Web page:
National Institutes of Health, M. J. Murdoch Charitable Trust, National Science Foundation

Contact: Lindsay Jolivet
lindsay.jolivet@cifar.ca
416-971-4876
Canadian Institute for Advanced Research

Public Release: 21-May-2015
Science
Partly human yeast show a common ancestor's lasting legacy
Despite a billion years of evolution separating humans from the baker's yeast in their refrigerators, hundreds of genes from an ancestor that the two species have in common live on nearly unchanged in them both, say biologists at The University of Texas at Austin. The team created thriving strains of genetically engineered yeast using human genes and found that certain groups of genes are surprisingly stable over evolutionary time.
Cancer Prevention Research Institute of Texas, National Institutes of Health, Defense Threat Reduction Agency, National Science Foundation, Welch Foundation

Contact: Marc Airhart
mairhart@austin.utexas.edu
512-232-1066
University of Texas at Austin

Public Release: 20-May-2015
National designation for USF to turn research into commercial products, launch start-ups
The University of South Florida has been named an I-Corps Site by the National Science Foundation, becoming the second site in Florida and one of only three dozen institutions around the country to earn the prestigious designation. USF will receive nearly $300,000 to build, train, and mentor teams of USF faculty and students to become successful entrepreneurs and commercialize their ideas over the next three years.
National Science Foundation

Contact: Judy Lowry
jhlowry@usf.edu
813-974-3181
University of South Florida (USF Innovation)

Public Release: 20-May-2015
American Journal of Botany
Study reveals how eastern US forests came to be
Spring visitors to Great Smoky Mountains or the Blue Ridge Parkway will see ridges and valleys covered in flowering mountain laurels, rhododendrons, tulip poplars, dogwoods, black locusts and silverbell trees. A new study of nearly all the trees and shrubs in the southern Appalachians suggests that roughly half of the species can trace their relatives to thousands of miles away in Asia. Most of the rest likely arose within North America, the researchers say.
National Science Foundation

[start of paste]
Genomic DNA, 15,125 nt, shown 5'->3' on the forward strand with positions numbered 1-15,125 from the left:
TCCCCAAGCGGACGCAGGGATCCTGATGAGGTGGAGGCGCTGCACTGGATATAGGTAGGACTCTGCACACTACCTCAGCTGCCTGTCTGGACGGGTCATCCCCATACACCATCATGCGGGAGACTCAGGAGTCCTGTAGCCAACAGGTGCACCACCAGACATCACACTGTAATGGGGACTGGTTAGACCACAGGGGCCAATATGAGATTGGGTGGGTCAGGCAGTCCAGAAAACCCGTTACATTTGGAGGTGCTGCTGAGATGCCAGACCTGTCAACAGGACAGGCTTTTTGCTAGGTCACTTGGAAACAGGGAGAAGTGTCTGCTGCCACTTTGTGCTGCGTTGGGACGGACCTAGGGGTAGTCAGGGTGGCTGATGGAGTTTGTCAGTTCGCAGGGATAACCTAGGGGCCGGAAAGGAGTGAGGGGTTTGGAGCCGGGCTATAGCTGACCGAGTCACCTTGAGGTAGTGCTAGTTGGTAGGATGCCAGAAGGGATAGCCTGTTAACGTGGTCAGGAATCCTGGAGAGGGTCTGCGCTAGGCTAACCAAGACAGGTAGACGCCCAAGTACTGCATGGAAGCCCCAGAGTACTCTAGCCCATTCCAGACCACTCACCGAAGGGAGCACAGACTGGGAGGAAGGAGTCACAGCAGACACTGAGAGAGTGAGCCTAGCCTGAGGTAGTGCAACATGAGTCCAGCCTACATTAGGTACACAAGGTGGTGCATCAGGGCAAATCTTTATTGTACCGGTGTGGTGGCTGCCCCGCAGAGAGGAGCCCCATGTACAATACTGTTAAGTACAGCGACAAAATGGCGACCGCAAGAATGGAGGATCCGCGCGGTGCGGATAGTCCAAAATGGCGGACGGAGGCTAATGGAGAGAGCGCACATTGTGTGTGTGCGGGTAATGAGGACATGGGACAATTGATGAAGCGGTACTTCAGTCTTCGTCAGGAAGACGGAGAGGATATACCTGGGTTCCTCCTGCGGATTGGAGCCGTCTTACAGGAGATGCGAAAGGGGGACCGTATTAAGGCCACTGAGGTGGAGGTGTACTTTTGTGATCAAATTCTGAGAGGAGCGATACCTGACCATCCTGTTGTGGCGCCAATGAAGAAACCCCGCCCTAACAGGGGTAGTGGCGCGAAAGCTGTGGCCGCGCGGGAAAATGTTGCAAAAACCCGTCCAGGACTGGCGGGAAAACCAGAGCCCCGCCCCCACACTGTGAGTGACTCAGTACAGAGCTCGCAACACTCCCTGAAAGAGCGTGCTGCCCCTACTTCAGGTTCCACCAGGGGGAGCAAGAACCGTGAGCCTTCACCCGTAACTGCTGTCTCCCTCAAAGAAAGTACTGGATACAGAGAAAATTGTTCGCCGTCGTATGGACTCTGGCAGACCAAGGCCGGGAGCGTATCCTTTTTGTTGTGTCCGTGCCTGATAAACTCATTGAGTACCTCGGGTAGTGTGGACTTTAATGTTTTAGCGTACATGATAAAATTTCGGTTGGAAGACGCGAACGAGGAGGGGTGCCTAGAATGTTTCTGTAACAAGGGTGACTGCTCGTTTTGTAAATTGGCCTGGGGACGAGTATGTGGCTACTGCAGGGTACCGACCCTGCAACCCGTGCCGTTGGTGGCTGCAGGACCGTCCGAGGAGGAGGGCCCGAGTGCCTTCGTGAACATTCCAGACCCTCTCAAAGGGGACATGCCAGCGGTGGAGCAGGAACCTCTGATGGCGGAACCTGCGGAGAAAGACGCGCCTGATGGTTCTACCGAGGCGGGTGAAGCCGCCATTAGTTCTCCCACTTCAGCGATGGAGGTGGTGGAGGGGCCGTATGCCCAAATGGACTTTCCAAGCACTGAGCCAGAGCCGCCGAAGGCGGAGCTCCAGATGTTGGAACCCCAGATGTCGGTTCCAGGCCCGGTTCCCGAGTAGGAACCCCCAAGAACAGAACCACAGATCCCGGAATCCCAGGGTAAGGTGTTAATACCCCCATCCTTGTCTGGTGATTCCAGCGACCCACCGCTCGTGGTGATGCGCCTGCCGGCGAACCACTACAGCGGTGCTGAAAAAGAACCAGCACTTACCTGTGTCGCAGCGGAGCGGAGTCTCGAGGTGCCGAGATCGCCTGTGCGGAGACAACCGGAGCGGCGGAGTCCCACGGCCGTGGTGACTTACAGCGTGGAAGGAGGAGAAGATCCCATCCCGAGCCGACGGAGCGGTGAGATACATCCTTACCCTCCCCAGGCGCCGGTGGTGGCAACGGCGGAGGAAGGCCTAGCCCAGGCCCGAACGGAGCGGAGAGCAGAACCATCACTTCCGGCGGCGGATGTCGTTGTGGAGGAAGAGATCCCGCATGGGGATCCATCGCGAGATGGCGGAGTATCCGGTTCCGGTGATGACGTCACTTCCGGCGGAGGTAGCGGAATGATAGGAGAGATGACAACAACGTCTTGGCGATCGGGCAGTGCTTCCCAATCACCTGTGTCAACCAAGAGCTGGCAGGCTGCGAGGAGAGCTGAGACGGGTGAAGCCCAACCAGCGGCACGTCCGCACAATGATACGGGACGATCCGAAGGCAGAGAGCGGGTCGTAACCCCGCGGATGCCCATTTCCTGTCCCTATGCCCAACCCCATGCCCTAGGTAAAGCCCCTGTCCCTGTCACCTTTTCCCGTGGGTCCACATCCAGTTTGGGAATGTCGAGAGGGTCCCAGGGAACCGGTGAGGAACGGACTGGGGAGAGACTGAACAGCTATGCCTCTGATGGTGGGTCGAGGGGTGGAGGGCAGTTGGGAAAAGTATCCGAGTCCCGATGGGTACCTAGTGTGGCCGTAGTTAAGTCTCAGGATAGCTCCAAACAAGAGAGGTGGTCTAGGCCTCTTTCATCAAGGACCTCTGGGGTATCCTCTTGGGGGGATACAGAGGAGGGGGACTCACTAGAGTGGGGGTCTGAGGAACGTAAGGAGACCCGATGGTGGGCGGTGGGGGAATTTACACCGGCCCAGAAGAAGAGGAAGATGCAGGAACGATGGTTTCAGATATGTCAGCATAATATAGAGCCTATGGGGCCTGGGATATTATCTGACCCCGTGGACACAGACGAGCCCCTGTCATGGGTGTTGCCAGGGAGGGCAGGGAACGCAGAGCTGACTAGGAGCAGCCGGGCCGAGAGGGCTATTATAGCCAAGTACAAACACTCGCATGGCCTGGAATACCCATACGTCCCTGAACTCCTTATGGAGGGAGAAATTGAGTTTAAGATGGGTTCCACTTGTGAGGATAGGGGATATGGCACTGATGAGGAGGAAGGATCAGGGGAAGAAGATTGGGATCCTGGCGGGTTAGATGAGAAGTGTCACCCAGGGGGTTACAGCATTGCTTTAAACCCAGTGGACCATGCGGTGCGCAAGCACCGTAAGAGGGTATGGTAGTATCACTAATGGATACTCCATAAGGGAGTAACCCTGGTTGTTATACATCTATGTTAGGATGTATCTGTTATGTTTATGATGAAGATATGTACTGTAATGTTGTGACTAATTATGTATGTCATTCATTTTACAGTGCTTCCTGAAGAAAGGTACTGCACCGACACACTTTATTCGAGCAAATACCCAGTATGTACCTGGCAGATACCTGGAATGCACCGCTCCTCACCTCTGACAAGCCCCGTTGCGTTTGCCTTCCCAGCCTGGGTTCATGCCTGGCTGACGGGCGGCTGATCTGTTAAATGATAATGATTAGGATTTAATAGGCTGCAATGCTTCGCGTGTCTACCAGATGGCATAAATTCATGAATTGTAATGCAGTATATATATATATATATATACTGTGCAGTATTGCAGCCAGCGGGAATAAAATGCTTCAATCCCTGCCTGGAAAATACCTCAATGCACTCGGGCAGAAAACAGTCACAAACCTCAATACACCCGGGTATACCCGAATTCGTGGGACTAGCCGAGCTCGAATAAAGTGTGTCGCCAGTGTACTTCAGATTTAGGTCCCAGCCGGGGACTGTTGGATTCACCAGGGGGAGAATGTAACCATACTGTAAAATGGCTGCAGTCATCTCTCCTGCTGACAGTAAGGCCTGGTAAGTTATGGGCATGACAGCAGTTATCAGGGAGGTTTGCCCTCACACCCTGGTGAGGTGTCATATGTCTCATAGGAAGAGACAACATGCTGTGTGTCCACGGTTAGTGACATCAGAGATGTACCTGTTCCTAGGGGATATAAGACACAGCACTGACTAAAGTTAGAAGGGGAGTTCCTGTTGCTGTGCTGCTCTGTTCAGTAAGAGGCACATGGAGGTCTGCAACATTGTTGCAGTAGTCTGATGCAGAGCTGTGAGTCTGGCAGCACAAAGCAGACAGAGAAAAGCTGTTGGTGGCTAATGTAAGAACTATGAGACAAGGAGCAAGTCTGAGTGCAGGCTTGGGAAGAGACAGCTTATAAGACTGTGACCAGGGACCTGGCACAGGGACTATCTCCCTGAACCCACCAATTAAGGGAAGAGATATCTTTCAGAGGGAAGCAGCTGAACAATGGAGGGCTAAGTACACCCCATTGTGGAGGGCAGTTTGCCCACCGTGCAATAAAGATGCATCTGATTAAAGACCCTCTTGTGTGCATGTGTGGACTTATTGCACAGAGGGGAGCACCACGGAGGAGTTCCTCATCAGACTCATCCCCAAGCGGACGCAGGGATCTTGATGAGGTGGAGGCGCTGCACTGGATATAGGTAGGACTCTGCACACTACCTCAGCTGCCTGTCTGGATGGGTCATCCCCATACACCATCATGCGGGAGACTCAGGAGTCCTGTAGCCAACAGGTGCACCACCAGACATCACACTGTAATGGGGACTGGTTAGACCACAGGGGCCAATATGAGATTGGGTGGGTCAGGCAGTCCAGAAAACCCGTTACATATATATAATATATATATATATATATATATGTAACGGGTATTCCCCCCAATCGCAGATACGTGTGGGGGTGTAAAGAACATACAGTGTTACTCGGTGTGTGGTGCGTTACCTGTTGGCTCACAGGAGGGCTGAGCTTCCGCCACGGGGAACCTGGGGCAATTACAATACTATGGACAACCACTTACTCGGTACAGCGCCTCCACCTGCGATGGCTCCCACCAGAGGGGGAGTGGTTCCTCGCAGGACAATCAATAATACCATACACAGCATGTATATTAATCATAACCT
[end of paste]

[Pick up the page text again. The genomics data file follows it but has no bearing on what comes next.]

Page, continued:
Contact: Robin Ann Smith
ras10@duke.edu
919-681-8057
Duke University

Public Release: 20-May-2015
Researchers help video gamers play in the cloud without guzzling gigabytes
Gamers might one day be able to enjoy the same graphics-intensive fast-action video games they play on their gaming consoles or personal computers from mobile devices such as smartphones and tablets without guzzling gigabytes, thanks to a new tool developed by researchers at Duke University and Microsoft Research. Named 'Kahawai' after the Hawaiian word for stream, the tool delivers graphics and gameplay on par with conventional cloud-gaming, while using one sixth of the bandwidth.
National Science Foundation

Contact: Robin Ann Smith
ras10@duke.edu
919-681-8057
Duke University

Public Release: 20-May-2015
Scientists tackle mystery of thunderstorms that strike at night
From June 1 through July 15, NCAR researchers and their colleagues from across North America will fan out each evening across the Great Plains to study the mysterious phenomenon of nighttime thunderstorms.
National Science Foundation, National Oceanic and Atmospheric Administration, National Aeronautics and Space Administration, US Department of Energy

Contact: David Hosansky
hosansky@ucar.edu
303-497-8611
National Center for Atmospheric Research/University Corporation for Atmospheric Research

Public Release: 20-May-2015
New era of astronomy as gravitational wave hunt begins
Australian scientists are in the hunt for the last missing piece of Einstein's General Theory of Relativity, gravitational waves, as the Advanced LIGO Project in the United States comes online. LIGO (the Laser Interferometer Gravitational-wave Observatories) aims to find gravitational waves, ripples in the fabric of space and time caused by the most violent events in the universe such as supernovae or collisions between black holes.
National Science Foundation, Australian Research Council, UK Science and Technology Facilities Council, Max Planck Society

Contact: Daniel Shaddock
61-261-252-810
Australian National University

Public Release: 20-May-2015
Nature
New class of swelling magnets have the potential to energize the world
A new class of magnets that expand their volume when placed in a magnetic field and generate negligible amounts of wasteful heat during energy harvesting, has been discovered. This transformative breakthrough has the potential to not only displace existing technologies but create altogether new applications due to the unusual combination of magnetic properties.
National Science Foundation

Contact: Preston M. Moretz
pmoretz@temple.edu
215-204-4380
Temple University

Public Release: 20-May-2015
Nature
Caltech astronomers observe a supernova colliding with its companion star
On May 3, 2014, Caltech astronomers working on a robotic observing system known as the intermediate Palomar Transient Factory discovered a Type Ia supernova -- supernova known as 'standardizable candles' because they allow astronomers to gauge cosmic distances -- located 300 million light-years away. The data collected offer unprecedented insight into the origin of this type of supernovae, and suggest the possibility that it actually comes in two distinct varieties.